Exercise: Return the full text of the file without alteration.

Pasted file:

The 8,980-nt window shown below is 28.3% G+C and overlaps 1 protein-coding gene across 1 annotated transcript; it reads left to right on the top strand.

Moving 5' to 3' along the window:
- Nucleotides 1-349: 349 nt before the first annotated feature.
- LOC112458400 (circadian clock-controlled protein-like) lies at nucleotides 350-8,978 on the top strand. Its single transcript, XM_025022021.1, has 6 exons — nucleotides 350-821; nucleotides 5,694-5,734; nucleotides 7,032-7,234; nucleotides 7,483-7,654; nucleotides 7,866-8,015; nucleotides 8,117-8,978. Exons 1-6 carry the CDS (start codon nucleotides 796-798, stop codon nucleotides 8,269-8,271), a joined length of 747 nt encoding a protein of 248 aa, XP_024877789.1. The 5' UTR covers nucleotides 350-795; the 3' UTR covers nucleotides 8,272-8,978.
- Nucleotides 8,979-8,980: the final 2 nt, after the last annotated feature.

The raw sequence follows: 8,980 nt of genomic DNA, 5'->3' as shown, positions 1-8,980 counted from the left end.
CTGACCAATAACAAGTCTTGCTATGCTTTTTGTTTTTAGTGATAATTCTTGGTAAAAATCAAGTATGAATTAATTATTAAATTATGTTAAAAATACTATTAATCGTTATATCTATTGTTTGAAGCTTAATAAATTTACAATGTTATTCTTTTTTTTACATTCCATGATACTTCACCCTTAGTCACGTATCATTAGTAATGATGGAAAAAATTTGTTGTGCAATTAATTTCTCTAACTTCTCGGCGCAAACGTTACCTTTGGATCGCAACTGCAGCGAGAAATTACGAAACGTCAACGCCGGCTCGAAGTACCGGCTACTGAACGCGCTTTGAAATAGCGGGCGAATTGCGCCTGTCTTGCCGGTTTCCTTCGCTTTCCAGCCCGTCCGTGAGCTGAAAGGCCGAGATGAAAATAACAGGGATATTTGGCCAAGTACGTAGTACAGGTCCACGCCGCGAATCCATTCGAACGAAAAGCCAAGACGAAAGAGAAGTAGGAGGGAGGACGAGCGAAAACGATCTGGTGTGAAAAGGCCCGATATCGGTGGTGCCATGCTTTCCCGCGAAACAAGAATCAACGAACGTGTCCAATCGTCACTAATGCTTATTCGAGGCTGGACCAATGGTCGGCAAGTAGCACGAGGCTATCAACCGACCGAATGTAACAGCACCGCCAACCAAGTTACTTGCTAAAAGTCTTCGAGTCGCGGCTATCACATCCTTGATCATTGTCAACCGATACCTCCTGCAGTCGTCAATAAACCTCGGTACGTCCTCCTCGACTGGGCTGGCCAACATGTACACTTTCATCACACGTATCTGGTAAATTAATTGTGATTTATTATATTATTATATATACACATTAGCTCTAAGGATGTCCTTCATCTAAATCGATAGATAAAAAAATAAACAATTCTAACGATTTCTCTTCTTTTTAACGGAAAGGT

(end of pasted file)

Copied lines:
The 8,980-nt window shown below is 28.3% G+C and overlaps 1 protein-coding gene across 1 annotated transcript; it reads left to right on the top strand.

Moving 5' to 3' along the window:
- Nucleotides 1-349: 349 nt before the first annotated feature.
- LOC112458400 (circadian clock-controlled protein-like) lies at nucleotides 350-8,978 on the top strand. Its single transcript, XM_025022021.1, has 6 exons — nucleotides 350-821; nucleotides 5,694-5,734; nucleotides 7,032-7,234; nucleotides 7,483-7,654; nucleotides 7,866-8,015; nucleotides 8,117-8,978. Exons 1-6 carry the CDS (start codon nucleotides 796-798, stop codon nucleotides 8,269-8,271), a joined length of 747 nt encoding a protein of 248 aa, XP_024877789.1. The 5' UTR covers nucleotides 350-795; the 3' UTR covers nucleotides 8,272-8,978.
- Nucleotides 8,979-8,980: the final 2 nt, after the last annotated feature.

The raw sequence follows: 8,980 nt of genomic DNA, 5'->3' as shown, positions 1-8,980 counted from the left end.
CTGACCAATAACAAGTCTTGCTATGCTTTTTGTTTTTAGTGATAATTCTTGGTAAAAATCAAGTATGAATTAATTATTAAATTATGTTAAAAATACTATTAATCGTTATATCTATTGTTTGAAGCTTAATAAATTTACAATGTTATTCTTTTTTTTACATTCCATGATACTTCACCCTTAGTCACGTATCATTAGTAATGATGGAAAAAATTTGTTGTGCAATTAATTTCTCTAACTTCTCGGCGCAAACGTTACCTTTGGATCGCAACTGCAGCGAGAAATTACGAAACGTCAACGCCGGCTCGAAGTACCGGCTACTGAACGCGCTTTGAAATAGCGGGCGAATTGCGCCTGTCTTGCCGGTTTCCTTCGCTTTCCAGCCCGTCCGTGAGCTGAAAGGCCGAGATGAAAATAACAGGGATATTTGGCCAAGTACGTAGTACAGGTCCACGCCGCGAATCCATTCGAACGAAAAGCCAAGACGAAAGAGAAGTAGGAGGGAGGACGAGCGAAAACGATCTGGTGTGAAAAGGCCCGATATCGGTGGTGCCATGCTTTCCCGCGAAACAAGAATCAACGAACGTGTCCAATCGTCACTAATGCTTATTCGAGGCTGGACCAATGGTCGGCAAGTAGCACGAGGCTATCAACCGACCGAATGTAACAGCACCGCCAACCAAGTTACTTGCTAAAAGTCTTCGAGTCGCGGCTATCACATCCTTGATCATTGTCAACCGATACCTCCTGCAGTCGTCAATAAACCTCGGTACGTCCTCCTCGACTGGGCTGGCCAACATGTACACTTTCATCACACGTATCTGGTAAATTAATTGTGATTTATTATATTATTATATATACACATTAGCTCTAAGGATGTCCTTCATCTAAATCGATAGATAAAAAAATAAACAATTCTAACGATTTCTCTTCTTTTTAACGGAAAGGT